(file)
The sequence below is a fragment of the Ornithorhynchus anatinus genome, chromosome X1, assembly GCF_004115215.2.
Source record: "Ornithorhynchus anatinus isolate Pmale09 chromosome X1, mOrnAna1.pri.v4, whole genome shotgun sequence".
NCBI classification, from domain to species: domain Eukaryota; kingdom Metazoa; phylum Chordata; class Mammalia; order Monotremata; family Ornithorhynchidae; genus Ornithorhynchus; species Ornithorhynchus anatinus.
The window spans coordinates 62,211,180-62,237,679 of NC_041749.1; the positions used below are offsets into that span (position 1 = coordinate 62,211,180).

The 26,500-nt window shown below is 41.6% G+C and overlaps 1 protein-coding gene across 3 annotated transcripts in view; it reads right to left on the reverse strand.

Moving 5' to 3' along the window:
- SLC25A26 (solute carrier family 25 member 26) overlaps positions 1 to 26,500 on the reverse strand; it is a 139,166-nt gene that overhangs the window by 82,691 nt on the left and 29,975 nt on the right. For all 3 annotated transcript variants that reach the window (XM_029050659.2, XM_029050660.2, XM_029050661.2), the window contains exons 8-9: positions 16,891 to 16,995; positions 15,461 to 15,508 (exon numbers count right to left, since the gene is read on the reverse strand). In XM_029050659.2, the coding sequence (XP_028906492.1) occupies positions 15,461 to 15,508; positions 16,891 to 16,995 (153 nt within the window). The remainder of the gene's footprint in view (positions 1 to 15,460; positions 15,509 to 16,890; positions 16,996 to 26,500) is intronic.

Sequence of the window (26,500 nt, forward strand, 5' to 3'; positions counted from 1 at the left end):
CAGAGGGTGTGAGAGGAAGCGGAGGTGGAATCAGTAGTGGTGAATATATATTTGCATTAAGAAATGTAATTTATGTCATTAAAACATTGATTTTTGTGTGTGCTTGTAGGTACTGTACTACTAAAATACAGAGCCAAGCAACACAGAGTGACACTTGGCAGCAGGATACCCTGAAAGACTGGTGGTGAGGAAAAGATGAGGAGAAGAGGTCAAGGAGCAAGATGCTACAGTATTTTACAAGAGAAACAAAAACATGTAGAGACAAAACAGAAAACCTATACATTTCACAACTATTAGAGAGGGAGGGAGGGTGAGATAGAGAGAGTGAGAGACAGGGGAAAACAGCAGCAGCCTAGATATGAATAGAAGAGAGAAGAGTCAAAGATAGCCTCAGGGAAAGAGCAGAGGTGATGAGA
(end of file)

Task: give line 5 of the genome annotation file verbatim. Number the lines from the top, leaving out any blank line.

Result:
The 26,500-nt window shown below is 41.6% G+C and overlaps 1 protein-coding gene across 3 annotated transcripts in view; it reads right to left on the reverse strand.